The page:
Nathaniel Clark Reed
Nathaniel Clark Reed wrote the decision while on the Supreme Court of Ohio deciding one of Ohio early fugitive slave cases.
He was born circa 1810, in Champaign County, Ohio, attended Athens College and studied law under Israel Hamilton of Urbana. Upon being admitted to the Ohio bar, he moved to Cincinnati.
Reed was elected to a two-year term as Hamilton County prosecuting attorney on Oct. 26, 1835. He was elected president judge of the Court of Common Pleas Ninth Circuit on March 18, 1839 for a seven-year term. He resigned to accept his appointment to the Supreme Court.
In 1842, he was elected by the Ohio General Assembly to serve on the Supreme Court to fill the vacancy caused by Justice Grimke’s resignation. He was commissioned to this position by Gov. Wilson Shannon to start his service on March 5, 1842. His term expired March 5, 1849. His opinions are in volumes 12 through 17 of the Ohio Reports.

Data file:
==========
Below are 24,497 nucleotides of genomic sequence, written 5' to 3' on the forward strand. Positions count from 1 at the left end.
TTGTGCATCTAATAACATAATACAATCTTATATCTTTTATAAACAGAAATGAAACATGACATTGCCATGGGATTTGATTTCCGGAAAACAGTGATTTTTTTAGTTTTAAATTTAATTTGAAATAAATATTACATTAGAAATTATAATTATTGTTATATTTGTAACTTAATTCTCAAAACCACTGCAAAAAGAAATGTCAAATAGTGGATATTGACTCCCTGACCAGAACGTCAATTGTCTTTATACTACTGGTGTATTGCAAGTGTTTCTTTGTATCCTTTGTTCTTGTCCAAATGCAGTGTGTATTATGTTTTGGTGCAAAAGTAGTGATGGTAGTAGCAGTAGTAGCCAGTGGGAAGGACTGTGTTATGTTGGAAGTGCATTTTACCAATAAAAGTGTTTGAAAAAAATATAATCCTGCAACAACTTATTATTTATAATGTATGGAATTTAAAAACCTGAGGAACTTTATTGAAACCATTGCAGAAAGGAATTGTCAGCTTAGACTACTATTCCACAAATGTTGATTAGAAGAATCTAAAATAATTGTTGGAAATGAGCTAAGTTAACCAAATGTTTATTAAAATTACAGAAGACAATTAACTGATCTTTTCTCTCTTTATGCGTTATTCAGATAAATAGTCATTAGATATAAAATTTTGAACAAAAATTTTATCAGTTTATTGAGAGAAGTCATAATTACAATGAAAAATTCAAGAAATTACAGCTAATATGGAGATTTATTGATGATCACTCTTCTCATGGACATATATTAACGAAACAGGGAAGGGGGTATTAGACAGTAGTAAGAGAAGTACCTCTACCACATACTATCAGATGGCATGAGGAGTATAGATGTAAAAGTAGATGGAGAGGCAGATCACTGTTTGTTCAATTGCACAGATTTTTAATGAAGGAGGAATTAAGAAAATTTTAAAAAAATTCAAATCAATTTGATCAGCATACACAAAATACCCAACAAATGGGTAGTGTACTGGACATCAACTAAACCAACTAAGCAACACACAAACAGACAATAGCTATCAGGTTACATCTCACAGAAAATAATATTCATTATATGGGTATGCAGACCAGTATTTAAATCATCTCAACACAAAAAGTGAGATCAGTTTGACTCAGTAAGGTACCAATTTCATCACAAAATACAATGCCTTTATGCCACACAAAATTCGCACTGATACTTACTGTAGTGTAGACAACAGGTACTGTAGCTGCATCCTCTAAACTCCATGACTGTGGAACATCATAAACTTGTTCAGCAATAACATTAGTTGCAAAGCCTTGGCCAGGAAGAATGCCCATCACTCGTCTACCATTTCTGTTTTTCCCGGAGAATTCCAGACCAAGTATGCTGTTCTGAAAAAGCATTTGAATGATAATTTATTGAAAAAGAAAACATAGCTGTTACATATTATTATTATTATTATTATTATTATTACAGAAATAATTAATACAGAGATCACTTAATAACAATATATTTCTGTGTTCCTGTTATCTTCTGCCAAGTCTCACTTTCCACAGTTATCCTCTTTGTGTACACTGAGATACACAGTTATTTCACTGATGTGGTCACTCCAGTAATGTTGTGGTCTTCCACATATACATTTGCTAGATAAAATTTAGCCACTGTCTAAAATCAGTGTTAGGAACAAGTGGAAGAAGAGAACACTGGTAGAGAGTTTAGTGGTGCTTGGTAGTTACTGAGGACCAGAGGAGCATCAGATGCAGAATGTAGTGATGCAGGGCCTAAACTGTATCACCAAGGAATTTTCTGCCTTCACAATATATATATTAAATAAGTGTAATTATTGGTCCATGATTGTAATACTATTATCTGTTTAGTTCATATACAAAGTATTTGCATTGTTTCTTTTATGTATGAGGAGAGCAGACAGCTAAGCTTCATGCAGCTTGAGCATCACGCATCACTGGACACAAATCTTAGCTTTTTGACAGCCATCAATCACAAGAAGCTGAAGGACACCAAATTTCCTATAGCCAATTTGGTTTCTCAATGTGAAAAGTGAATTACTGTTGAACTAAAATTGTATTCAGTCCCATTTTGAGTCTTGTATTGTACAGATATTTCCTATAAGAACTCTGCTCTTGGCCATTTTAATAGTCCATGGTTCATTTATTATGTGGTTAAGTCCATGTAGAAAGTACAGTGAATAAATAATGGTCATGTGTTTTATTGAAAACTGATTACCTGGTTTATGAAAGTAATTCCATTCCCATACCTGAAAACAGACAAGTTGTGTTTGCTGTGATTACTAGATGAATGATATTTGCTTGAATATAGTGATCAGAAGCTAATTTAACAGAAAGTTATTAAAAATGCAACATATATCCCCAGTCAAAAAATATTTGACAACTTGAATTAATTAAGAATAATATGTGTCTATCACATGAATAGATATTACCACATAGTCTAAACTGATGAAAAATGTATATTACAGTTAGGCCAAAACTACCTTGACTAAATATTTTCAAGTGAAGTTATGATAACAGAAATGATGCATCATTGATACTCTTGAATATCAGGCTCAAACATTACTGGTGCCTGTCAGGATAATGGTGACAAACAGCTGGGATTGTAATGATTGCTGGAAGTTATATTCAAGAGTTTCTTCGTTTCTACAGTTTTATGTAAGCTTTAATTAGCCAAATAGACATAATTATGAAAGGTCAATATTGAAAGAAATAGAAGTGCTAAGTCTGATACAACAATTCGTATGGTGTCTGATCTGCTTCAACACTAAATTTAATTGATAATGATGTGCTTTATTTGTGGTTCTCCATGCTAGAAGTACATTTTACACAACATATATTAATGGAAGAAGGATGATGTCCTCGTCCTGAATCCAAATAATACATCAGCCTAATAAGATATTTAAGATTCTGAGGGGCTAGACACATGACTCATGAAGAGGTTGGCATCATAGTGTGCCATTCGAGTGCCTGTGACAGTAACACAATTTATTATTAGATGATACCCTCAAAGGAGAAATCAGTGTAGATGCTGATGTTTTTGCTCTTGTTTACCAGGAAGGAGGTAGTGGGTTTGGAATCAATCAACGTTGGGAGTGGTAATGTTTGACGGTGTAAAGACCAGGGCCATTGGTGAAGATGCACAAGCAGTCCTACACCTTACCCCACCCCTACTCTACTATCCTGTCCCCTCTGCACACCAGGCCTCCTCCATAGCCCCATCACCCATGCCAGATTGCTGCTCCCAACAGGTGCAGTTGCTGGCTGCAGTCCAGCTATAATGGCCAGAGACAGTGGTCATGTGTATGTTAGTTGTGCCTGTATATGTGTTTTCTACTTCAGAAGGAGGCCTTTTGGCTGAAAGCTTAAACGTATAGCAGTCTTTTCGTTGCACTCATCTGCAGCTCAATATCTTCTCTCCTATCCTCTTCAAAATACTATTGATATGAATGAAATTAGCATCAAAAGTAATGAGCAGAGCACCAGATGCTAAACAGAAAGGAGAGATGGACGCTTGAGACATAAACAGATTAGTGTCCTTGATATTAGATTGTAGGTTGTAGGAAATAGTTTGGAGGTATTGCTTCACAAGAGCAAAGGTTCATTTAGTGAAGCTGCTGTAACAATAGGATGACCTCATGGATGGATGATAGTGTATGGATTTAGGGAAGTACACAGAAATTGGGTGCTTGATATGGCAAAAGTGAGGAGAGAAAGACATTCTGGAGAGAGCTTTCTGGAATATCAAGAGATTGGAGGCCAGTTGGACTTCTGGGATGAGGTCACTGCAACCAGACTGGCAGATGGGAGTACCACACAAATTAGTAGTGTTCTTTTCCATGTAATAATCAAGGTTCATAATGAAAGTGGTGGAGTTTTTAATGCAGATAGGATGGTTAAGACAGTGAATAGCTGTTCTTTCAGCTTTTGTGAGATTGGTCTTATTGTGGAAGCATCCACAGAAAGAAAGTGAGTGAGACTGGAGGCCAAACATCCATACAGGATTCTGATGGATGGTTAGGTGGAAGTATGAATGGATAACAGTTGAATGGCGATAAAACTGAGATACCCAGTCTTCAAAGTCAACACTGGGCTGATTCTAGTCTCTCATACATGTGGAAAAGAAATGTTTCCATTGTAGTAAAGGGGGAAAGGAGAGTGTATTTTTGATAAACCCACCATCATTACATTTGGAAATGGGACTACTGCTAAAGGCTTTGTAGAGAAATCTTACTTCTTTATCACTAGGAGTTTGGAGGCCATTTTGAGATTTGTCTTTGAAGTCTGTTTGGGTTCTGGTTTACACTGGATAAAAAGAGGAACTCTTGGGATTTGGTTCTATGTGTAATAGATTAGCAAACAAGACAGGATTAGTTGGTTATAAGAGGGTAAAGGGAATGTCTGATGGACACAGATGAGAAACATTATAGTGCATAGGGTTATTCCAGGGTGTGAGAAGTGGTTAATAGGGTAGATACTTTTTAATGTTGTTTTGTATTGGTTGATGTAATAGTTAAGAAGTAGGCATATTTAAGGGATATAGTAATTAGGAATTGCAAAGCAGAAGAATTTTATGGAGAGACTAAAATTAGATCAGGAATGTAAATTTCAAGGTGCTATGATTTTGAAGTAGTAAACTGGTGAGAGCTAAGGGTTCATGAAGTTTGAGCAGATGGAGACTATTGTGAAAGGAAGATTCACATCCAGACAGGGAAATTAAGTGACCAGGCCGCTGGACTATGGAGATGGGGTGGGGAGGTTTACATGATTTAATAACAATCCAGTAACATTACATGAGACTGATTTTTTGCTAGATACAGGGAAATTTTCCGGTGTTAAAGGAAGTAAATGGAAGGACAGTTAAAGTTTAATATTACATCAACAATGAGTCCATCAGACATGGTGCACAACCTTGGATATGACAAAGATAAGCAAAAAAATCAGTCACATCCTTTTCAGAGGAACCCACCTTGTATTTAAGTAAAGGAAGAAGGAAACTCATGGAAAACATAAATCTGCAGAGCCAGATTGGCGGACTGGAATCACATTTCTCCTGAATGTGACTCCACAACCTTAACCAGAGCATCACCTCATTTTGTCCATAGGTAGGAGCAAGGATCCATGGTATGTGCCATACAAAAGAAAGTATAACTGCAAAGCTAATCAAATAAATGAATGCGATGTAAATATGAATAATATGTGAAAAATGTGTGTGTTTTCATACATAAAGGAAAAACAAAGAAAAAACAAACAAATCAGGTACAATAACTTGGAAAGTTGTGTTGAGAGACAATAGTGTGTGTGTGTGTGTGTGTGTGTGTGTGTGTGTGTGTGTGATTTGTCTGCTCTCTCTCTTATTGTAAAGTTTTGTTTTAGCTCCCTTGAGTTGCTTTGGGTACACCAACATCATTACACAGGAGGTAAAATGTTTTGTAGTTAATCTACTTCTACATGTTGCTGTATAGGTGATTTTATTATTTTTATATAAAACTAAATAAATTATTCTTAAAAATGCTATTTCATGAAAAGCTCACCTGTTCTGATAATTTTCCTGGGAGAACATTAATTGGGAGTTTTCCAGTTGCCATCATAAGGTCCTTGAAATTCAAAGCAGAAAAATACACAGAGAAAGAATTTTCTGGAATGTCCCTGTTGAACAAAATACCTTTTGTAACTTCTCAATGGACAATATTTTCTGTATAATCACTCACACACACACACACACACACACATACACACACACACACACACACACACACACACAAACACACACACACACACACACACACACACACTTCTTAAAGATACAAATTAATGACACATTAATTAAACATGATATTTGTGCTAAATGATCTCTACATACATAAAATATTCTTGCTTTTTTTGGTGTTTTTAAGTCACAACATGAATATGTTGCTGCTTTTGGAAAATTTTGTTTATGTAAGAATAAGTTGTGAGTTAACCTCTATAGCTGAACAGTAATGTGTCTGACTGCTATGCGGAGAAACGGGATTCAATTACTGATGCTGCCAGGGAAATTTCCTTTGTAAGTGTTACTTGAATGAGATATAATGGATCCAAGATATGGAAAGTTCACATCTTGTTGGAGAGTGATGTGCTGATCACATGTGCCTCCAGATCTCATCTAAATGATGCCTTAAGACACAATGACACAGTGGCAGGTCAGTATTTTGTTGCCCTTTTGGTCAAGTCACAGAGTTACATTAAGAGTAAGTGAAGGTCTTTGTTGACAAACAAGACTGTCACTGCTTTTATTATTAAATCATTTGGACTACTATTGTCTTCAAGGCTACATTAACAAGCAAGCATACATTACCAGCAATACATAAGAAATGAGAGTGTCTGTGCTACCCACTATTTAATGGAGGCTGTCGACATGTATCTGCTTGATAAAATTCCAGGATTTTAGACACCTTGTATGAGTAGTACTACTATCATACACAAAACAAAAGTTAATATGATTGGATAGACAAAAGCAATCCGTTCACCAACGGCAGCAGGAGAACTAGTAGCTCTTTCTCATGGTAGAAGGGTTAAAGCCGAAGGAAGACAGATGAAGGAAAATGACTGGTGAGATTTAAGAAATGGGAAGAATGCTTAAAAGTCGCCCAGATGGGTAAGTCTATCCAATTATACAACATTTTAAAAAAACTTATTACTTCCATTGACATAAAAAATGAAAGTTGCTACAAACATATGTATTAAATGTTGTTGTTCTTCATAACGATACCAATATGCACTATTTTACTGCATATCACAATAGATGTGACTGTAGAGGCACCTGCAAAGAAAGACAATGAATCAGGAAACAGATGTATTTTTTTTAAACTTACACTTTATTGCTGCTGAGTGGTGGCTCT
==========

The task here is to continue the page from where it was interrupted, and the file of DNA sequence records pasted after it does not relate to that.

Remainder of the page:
One notable case during Reed’s term on the Supreme Court was State v. Hoppess (1845). Reed wrote for the Court that slave owner Henry Hoppess, who was transporting slave Samuel Watson down the Ohio River, did have the right to recapture him when Watson went on shore within the territory of Ohio. Hoppess was attempting to transfer Watson to another steamboat after his docked temporarily in Cincinnati. Watson was found “leaning quietly against a post on the landing.” Hoppess seized Watson, claiming he had tried to escape. He sought to obtain a magistrate’s order requiring Watson to leave with him. Salmon P. Chase represented Watson and filed a writ of habeas corpus for Watson’s freedom.
As a result of this decision, when the abolitionists held the balance of power in the legislature in 1849, they dropped Read from the bench.
Upon leaving the Court, Reed returned to Cincinnati, but did not settle there. He moved to California and established a law practice in San Francisco. Reed died there on Dec. 28, 1853. He was buried in Yerba Buena Cemetery, which was relocated to City Cemetery.
d. Dec. 28, 1853
26th Justice of the Supreme Court of Ohio